Ugh. Okay, I've gone on for long enough. I apologize for my excessive use of ellipses, I rather fond of them. A bit better than my semicolon abuse days.
     
  2. Killer300
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    Killer300 Active Member

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    Okay, we need to break this down. First off, get out of the mindset of plot vs character, because both are not only equally important, but feed off each other. For example, my stories usually come from a powerful character outright demanding a plot out of me. They just demanding more and more, never letting me go. Sometimes there are multiple ones, and then that demand becomes a chorus of them never letting me go until they are satisfied.

    See, you aren't the only one that sometimes goes on tangents.:D Anyway, here's the key. You love this character right? Why don't just increase her significance to the plot? Is she deep enough for that? After six years in your head she sounds like she could be. I know if I had a character in my head that long, I could've written a War and Peace length book from their chanting. Sadly, once I write a page they usually stop chanting... but that would just be getting into another tangent. The point is get out of the mindset of plot vs character, decide what's ultimately best for both.

    To help with this, tell me more about her, and also tell me more about the over all plot of this story. I'm sure I can help get you out of this particular binding given time.
     
  3. KK Twain
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    KK Twain New Member

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    Everything sounds so terrible when I try to explain it... well, here goes.

    The setting is a fantasy world will people are rarely born with special "gifts". Some examples are healers (people with a healing touch) and berserkers (natural born killers).

    Linn has a gift (though it's been sealed so she doesn't even know it herself) and the starting villain of the story is after her for that purpose... the second core character who has reasons to protect her shows up then and takes her to chief setting of the story, where the other characters are met.

    The plot continues for awhile like this, but around the middle of the story the starting villain is taken care of and Linn ceases to a be a center point character. In fact, Linn and the first villain are mostly important for getting the story going and introducing the characters...

    It isn't that I can't come up with conflicts for Linn, there are plenty of conflicts for her. But they don't involve the main plot or what the rest of the characters are doing. (One of the reasons I revived the "fifth" character, as I called him, after erasing him, is because I realized he could be useful in involving Linn in the story, since he also works with another core character. But even then their story ends up being a fairly minor subplot.)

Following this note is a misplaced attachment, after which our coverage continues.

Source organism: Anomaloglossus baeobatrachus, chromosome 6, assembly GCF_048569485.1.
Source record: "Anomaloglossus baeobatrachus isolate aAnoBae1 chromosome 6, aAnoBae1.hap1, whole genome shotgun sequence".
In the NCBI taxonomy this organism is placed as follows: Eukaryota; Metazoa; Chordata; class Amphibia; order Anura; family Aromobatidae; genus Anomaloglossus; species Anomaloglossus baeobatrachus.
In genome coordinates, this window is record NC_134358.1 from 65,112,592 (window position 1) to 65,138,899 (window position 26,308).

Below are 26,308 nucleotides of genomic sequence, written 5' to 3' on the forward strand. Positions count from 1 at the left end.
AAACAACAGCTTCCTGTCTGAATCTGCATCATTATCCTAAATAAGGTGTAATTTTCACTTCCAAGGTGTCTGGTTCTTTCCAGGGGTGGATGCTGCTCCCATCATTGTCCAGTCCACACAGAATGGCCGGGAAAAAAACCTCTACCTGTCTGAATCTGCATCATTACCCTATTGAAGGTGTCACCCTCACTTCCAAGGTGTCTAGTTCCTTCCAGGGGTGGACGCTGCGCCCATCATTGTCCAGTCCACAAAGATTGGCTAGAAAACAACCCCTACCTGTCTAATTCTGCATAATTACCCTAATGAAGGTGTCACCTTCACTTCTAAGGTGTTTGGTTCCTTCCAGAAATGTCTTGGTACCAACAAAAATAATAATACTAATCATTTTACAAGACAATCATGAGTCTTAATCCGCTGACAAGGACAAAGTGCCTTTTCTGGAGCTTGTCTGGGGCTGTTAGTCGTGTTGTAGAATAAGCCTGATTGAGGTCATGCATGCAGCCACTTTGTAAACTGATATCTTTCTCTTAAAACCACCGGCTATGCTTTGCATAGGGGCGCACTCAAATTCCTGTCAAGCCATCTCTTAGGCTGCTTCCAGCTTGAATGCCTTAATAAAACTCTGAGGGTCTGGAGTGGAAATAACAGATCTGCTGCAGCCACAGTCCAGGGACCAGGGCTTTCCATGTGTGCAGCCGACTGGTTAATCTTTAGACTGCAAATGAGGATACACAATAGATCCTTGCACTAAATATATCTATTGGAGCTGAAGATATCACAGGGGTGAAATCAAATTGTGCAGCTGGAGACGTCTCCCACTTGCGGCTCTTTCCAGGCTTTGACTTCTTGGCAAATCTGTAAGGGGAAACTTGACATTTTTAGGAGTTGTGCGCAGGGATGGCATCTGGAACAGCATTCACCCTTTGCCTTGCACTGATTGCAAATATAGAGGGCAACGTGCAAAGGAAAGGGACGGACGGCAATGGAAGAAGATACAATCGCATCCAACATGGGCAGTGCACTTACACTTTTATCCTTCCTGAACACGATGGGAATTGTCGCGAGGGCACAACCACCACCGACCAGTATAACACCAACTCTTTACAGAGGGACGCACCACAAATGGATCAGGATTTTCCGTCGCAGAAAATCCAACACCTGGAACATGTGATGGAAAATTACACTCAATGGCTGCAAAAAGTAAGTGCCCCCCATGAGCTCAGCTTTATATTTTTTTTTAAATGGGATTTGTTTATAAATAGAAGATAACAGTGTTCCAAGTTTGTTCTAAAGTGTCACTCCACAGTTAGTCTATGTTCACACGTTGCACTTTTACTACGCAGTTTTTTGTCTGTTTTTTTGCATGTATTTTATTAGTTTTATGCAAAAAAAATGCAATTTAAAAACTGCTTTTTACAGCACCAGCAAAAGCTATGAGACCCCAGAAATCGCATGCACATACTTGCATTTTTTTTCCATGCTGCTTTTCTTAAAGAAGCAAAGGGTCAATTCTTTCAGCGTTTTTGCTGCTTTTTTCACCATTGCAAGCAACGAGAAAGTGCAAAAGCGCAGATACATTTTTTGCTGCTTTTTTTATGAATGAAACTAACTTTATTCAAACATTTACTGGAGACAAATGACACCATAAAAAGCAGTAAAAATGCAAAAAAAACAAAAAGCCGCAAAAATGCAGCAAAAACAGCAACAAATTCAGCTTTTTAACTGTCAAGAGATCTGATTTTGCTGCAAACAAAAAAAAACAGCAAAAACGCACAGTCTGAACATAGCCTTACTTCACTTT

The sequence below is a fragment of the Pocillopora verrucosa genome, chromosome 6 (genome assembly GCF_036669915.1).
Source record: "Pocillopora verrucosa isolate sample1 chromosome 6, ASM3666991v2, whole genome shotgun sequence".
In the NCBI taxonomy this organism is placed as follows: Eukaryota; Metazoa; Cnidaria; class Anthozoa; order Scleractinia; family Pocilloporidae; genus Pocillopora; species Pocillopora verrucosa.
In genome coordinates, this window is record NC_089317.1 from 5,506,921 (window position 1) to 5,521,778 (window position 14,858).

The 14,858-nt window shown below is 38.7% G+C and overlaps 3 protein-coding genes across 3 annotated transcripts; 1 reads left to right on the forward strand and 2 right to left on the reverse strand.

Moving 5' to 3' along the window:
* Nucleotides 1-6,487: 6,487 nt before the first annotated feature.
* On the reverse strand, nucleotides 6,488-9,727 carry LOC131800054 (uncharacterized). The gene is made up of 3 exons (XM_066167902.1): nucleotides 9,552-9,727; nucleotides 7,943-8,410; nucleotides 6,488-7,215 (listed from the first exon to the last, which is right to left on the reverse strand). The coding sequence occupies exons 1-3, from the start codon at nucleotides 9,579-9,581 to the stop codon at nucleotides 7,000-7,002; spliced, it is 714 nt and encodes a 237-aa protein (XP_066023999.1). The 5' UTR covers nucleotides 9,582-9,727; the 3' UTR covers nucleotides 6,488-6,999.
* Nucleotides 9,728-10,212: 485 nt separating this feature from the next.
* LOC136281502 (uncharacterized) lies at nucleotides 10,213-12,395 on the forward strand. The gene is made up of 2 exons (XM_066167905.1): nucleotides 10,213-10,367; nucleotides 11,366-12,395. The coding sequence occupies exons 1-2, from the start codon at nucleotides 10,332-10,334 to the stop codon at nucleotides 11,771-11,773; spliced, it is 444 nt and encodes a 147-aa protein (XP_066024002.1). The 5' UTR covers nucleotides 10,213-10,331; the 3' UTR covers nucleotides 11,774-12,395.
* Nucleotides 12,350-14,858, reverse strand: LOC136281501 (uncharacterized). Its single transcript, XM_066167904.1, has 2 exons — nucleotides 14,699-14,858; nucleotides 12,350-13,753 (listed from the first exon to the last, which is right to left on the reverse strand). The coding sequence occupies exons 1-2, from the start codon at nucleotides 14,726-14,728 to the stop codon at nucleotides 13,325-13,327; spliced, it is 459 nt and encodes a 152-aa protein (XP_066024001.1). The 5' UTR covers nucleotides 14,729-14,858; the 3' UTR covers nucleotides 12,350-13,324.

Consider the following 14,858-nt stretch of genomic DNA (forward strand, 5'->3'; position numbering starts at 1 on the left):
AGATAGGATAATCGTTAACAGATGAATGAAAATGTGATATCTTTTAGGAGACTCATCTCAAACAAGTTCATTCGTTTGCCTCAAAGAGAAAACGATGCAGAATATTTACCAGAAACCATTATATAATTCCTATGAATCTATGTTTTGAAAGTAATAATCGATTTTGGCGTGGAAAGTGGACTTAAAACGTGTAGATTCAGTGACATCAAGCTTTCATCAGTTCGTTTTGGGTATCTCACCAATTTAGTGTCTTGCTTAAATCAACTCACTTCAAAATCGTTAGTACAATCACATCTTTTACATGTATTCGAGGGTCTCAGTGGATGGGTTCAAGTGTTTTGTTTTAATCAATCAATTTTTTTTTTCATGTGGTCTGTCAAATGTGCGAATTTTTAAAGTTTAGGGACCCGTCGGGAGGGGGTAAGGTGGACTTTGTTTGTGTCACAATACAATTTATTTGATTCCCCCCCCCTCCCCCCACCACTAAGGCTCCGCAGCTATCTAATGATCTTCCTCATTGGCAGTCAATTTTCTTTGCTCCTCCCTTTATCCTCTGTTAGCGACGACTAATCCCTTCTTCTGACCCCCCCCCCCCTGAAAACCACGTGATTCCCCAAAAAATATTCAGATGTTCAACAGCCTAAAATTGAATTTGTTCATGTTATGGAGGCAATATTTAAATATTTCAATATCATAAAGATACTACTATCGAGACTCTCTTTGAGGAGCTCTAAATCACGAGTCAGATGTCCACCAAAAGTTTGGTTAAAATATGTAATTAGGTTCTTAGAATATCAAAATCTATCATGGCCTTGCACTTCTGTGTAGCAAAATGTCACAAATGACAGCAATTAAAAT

Since she starts out as the "main" character, I feel weird dropping her off in the middle of the story, so in that way erasing her is another improvement...

    With the change to the plot, the story delves into the make conflict much more quickly, especially since it erases the slow introductory story... Even so I can't help but feel Linn's early interactions with the group is important...

    Also I know characters are often the driving force of the plot (this story is entirely character driven) but how they drive the plot is important too, which is sort of what I'm struggling with.

    Talking it out is sort of helping my thought process... maybe I should move Linn to another story? (I did have a character who always bothered me because she reminded me of Linn...)
     
  4. Killer300
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    Killer300 Active Member

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    Okay, lets establish some things.
    A. This story isn't that bad. I mean, I think it could use a little more creativity in areas in regards to the setting perhaps, but I don't know enough about the context to really judge that. If you really feel worried about it, contact me and I'll try to help you work on it. How does that sound?
    B. Okay, what about a third option, weaving in Linn's plot more with the main one. Not forcing it mind you, but sort of gently easing it back into the fold.
    C. It isn't that bad if the main character changes in the middle if there's good reason for it. As you said, she helped introduced everyone, so served a vital purpose. Could someone else have done that? Look, I once read a story with 100 main characters, and most of them getting a POV once, and plenty of them got some serious development, along with characters outside of them. It was in first person by the way. The point is, I see no reason why this can't work as is so far.